A New Promenade on the Banks of the Seine

I was lucky last week to be in Paris for the inauguration of the new pedestrianised road by the River Seine called Les Berges de Siene.  It’s similar to the pedestrianised area by the South Bank in London but with a bit of French flair.

seating by the Seine

I took a walk in the early morning the day after it opened.  The promenade was quiet and peaceful except for the sounds of the boats on the river.  The occasional cyclist or runner would go by.  The promenade runs from the Royal and Alma bridges.   At the Musee D’orsay, there are steps forming an amphitheatre which can seat 600 people.

The promenade has some pretty borders of wild flowers which soften the harsh retaining wall of the road above.  Bicycles are available to rent (the Parisian equivalent of London’s Boris Bikes).  The eco-friendly design is also apparent in the benches which are chunky planks from renewable sources.  The layout of the benches is very cool and artistic in itself.

In addition to the borders, there are 4 small urban gardens, each inspired by a notable works of art hanging in Parisian museums.  These works are  Monet’s Water Lilies, Kandinsky’s Circle in Circle, Picasso’s Woman in a Red Armchair and Seurat’s A Sunday Afternoon on the Island of La Grande Jatte.

There are lots of cafes and places to sit.  It’s definitely a place you can linger and hang out.  Conveniently located between some major tourist attractions, I can see the river walk being a popular place for a rest, a snack and to soak in Parisian atmosphere.

siene river walk cafe

I particularly like that the designers have thought of children.  It’s difficult to sit and to enjoy the view when you’re children are restless.  On the river walk, however, lots of games have been painted onto the ground.  My children could spend easily spend an hour following the lines for the tangled rope or trying to work out the maze.  In addition, there are plenty of tables scattered around which have game boards built onto them, such as for Ludo, checkers etc.  There is also a slate wall which children can draw on.  (I can only hope that graffiti artists also contain themselves to the slate wall!)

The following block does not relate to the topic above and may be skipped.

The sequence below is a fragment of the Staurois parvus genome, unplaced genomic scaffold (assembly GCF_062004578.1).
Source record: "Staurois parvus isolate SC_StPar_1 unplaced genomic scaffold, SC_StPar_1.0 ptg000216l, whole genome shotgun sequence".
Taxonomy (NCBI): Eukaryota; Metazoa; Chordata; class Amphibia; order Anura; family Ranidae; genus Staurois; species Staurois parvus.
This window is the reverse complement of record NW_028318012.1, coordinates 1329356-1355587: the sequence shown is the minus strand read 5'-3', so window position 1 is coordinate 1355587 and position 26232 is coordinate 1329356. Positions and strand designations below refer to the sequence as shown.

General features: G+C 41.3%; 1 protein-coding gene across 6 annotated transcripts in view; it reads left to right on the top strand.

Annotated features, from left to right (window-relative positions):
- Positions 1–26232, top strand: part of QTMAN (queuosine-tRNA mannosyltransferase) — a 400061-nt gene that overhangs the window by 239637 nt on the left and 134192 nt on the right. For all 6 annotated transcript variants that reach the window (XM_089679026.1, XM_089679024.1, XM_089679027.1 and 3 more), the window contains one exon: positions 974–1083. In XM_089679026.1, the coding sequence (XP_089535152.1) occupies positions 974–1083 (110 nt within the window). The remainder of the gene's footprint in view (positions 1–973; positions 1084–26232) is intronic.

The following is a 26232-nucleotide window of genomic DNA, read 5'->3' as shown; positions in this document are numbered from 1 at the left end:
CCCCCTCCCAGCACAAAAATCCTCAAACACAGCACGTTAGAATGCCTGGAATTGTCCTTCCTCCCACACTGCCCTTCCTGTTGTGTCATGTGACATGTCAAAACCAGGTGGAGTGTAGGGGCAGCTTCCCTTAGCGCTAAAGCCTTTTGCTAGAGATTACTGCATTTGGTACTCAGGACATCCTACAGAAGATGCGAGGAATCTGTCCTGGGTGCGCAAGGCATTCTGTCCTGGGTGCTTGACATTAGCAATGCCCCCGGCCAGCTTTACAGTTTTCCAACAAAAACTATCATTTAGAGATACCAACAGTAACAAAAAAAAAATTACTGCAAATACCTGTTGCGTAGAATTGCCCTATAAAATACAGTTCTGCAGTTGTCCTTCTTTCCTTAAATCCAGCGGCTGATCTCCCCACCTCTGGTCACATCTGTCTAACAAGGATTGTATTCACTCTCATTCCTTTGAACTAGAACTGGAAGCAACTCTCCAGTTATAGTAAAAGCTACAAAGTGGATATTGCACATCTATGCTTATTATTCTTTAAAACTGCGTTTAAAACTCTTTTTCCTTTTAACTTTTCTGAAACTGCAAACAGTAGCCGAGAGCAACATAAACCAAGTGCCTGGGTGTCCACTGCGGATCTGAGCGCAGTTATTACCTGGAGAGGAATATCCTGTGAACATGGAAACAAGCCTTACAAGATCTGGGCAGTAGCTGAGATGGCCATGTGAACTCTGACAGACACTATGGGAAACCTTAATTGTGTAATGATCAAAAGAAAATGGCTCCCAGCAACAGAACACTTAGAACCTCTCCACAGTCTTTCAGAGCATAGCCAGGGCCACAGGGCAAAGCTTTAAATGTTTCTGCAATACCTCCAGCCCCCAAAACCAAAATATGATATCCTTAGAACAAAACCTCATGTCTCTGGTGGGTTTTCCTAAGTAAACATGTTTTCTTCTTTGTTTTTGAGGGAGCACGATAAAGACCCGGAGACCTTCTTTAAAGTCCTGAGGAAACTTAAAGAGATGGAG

There’s also a cultural element.  Award-winning international photojournalist, Reza, has large-format placards of some of his works on exhibit.  Signs in both French and English explain the story behind each photograph.

For Parisians (or keen tourists), sporting facilities such as a climbing wall and and a fitness trail are available.  There will also be a skateboard park.  Continuing on with the industrial element of the design, shipping containers are spread around which have been upcycled to be quite cool venues.  Some are available for parties or other events.  The idea is that Parisians who don’t have a terrace have access to some green space for an event or just to sit in the sun.

The promenade was pristine when I went because it had just been opened by the Mayor of Paris.  I really  hope they keep it clean and graffiti-less because it really is beautiful.  And, I hope they make all the signs bilingual!

You can find Les Berges on Facebook as well.

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